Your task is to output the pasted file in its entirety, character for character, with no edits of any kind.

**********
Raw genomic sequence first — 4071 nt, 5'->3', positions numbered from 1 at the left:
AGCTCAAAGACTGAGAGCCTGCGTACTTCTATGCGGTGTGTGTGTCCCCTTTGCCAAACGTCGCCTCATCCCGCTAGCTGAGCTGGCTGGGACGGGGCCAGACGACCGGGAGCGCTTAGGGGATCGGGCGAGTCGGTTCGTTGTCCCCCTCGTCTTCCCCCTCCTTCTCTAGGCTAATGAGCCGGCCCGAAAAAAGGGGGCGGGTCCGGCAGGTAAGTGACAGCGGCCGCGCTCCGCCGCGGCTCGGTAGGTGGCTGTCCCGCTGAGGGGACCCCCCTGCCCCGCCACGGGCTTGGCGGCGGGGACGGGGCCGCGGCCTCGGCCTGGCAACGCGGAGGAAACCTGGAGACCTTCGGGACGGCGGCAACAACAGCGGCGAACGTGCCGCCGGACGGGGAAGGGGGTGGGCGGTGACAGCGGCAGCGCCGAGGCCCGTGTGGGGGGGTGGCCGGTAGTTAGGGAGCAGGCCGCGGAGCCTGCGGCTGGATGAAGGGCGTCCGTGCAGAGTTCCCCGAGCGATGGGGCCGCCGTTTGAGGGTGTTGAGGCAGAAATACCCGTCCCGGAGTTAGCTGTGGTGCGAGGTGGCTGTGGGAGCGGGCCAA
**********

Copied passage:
Raw genomic sequence first — 4071 nt, 5'->3', positions numbered from 1 at the left:
AGCTCAAAGACTGAGAGCCTGCGTACTTCTATGCGGTGTGTGTGTCCCCTTTGCCAAACGTCGCCTCATCCCGCTAGCTGAGCTGGCTGGGACGGGGCCAGACGACCGGGAGCGCTTAGGGGATCGGGCGAGTCGGTTCGTTGTCCCCCTCGTCTTCCCCCTCCTTCTCTAGGCTAATGAGCCGGCCCGAAAAAAGGGGGCGGGTCCGGCAGGTAAGTGACAGCGGCCGCGCTCCGCCGCGGCTCGGTAGGTGGCTGTCCCGCTGAGGGGACCCCCCTGCCCCGCCACGGGCTTGGCGGCGGGGACGGGGCCGCGGCCTCGGCCTGGCAACGCGGAGGAAACCTGGAGACCTTCGGGACGGCGGCAACAACAGCGGCGAACGTGCCGCCGGACGGGGAAGGGGGTGGGCGGTGACAGCGGCAGCGCCGAGGCCCGTGTGGGGGGGTGGCCGGTAGTTAGGGAGCAGGCCGCGGAGCCTGCGGCTGGATGAAGGGCGTCCGTGCAGAGTTCCCCGAGCGATGGGGCCGCCGTTTGAGGGTGTTGAGGCAGAAATACCCGTCCCGGAGTTAGCTGTGGTGCGAGGTGGCTGTGGGAGCGGGCCAA